How the one becomes many

how the one becomes many: recognition sutra #7

Welcome back! This is part a series of posts on the 1000-year-old spiritual masterpiece The Recognition Sutras by Rājānaka Kshemarāja. In introducing Sūtra Seven, Kshemarāja explains the cause of suffering and of liberation from suffering in the simplest possible terms:

Since liberation (mukti) results from correct insight into one’s essential nature, while the cycle of suffering (saṃsāra) results from wrong understanding of it, its nature is now explained in greater detail.

The spiritual goal of this system is mukti (aka mokṣa), commonly translated as “liberation” but perhaps better rendered “freedom” or “release.” In both India and the West, mukti has frequently been objectified, made into a “thing” to be attained, imagined as a kind of divinely elevated state of constant bliss. This is not correct. We can understand mukti better with reference to a more basic meaning of the word: the opposite of imprisonment. One who has been freed (mukta) from imprisonment is not constantly in the same state of mind as a result, yet his daily life experience is very different from when he was imprisoned. In one sense, he is the same person as before; in another, his experience of life is radically different, filled with possibility and a deeper appreciation for things others might take for granted. This, then, is closer to what is envisioned as the goal of the path: a state of release from all the cycles of mind-created suffering, resulting in a feeling of freedom and natural appreciation for the simple things of life. 

Kshemarāja tells us that this freedom is the natural and inevitable result of “correct insight into one’s essential nature (svarūpa-jñāna).” When you see yourself as you really are, free from bondage to the impressions of your mind’s conditioning, you access your natural state of freedom. By contrast, when your knowledge of your essential nature is misaligned with reality, the cycles of suffering run on and on (the literal meaning of saṃsāra). Therefore, Kshema offers us a more minute analysis of the nature of our embodied consciousness in Sūtra Seven.

स चैको द्विरूपस्त्रिमयश्चतुरात्मा स्पतपञ्चकस्वभावः ॥ ७ ॥

It is one, and [yet] it is two; it consists of three, has a quadruple body, [and also] is seven, five, and seven times five in its nature. || 7 ||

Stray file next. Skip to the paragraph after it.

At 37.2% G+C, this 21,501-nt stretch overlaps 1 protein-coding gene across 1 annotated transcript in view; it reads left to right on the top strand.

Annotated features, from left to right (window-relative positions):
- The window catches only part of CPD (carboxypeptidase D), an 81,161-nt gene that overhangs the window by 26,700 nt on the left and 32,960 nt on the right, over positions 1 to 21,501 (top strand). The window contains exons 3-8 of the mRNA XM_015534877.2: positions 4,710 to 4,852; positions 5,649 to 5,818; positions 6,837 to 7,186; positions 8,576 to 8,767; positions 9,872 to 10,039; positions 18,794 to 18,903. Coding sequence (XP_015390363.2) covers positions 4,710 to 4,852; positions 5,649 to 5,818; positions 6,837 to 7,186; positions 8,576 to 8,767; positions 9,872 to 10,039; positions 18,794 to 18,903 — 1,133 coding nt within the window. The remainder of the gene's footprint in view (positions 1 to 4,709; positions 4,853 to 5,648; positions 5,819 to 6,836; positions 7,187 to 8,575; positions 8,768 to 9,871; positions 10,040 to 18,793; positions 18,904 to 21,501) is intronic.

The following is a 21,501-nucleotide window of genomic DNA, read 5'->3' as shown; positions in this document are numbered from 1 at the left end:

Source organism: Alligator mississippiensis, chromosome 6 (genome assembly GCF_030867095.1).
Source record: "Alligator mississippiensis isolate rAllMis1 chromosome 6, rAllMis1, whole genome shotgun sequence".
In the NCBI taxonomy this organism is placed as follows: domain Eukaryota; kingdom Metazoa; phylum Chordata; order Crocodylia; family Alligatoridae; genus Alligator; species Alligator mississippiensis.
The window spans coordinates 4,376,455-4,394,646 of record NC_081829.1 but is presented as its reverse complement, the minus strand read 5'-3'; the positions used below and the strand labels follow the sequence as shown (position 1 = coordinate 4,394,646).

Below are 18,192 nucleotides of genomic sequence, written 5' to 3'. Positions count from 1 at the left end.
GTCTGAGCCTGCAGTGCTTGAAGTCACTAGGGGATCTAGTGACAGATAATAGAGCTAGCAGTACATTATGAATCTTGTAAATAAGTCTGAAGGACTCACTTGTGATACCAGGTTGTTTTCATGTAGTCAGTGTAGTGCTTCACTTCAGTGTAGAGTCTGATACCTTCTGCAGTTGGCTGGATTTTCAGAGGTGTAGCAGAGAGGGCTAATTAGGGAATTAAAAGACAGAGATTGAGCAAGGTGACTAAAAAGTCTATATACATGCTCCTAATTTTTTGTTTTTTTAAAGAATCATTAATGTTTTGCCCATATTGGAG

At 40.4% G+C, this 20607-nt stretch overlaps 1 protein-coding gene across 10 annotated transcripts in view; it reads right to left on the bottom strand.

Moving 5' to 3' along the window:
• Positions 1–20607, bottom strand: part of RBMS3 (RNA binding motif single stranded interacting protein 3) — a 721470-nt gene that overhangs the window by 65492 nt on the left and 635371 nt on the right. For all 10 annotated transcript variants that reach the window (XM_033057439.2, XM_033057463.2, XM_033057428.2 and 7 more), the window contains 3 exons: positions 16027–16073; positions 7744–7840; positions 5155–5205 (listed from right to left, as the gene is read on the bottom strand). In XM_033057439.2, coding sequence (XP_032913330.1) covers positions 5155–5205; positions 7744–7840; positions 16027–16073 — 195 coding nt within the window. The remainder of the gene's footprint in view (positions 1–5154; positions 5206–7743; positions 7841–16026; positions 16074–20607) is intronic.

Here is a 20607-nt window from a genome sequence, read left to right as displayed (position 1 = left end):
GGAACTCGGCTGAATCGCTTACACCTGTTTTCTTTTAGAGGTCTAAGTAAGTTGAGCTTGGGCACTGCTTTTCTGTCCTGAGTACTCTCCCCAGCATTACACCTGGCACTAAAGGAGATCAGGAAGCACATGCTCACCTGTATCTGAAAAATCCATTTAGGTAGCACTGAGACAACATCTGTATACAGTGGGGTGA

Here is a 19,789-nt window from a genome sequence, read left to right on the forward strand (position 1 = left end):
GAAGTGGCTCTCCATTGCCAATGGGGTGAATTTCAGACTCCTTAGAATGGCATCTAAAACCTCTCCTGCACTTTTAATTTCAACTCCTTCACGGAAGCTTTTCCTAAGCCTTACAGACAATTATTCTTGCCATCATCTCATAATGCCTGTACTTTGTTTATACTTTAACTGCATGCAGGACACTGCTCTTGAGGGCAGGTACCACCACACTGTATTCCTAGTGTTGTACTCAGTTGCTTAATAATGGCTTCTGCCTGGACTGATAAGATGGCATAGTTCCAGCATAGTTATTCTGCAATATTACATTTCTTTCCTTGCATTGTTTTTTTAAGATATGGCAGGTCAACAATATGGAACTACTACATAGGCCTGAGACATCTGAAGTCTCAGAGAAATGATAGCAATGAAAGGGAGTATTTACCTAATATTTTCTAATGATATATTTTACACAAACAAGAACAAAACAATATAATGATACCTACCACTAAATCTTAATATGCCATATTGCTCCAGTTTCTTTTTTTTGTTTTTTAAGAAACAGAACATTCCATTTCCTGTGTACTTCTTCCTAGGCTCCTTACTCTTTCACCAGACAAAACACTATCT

Like light passed through a prism refracts into all the colors of the rainbow, the One is also two, and three, and four, and five, and seven, and thirty-five. Each of these numbers correspond to a doctrinal list, each list being a different 'angle of analysis' of the nature of embodied consciousness. We have already learned about the oneness of reality in the First Sūtra, and its twoness in Sūtra Three. He will cover the three in Sūtra Nine, so here we can learn more about the fourfold embodiment of consciousness we call a human being. Kshema writes,

It has a quadruple being because its [embodied] nature consists of the Void, Life-force (prāṇa), the eight-fold subtle energy body, and the physical body. 

The Tantrik quadripartite self is detailed in Tantra Illuminated (pp. 92-101), where it is called the “five-layered self” because the latter explanation counts Awareness as a layer, though of course it in fact permeates the whole. We can briefly summarize the other four aspects of selfhood briefly, moving from subtle to coarse, from core to periphery. As already briefly discussed in Sūtra Six, over-identification with any of these four layers results in misalignments that inevitably bring suffering. 

The deepest layer of a human being (other than dynamic nondual Awareness) is that of the Void (śūnya). It is transcendent, completely empty of all form and energy, absolutely still and silent. It is, in a sense, Śiva without Śakti, or rather with Her existing as unexpressed potentiality. Everyone accesses this layer in deep dreamless sleep, but we can also touch it while awake in meditation. To some people, it feels like terrifying nothingness, and they pull back from it immediately; to others, it feels like blessed peace, and they love immersing in it, even to the point of escapism. Some meditators identify with it to the point of denying selfhood to any other layer of their being, feeling “I am not of this world; my true self transcends all things.” Now we know that exclusive identification with any layer of your being is a misalignment that brings suffering. In this case, those identified with the Void-level tend to partially or completely renounce the material world, body, and mind, becoming transcendentalists. They can attain deep states of peace, but cannot integrate them into daily life, sometimes losing their ability to relate to others or to their own body. This is not the Tantrik path. (Note that it is easy to cite more extreme cases to make the point, but this should not prevent you from reflecting on whether you have this tendency, or any that follow, in a lesser degree.)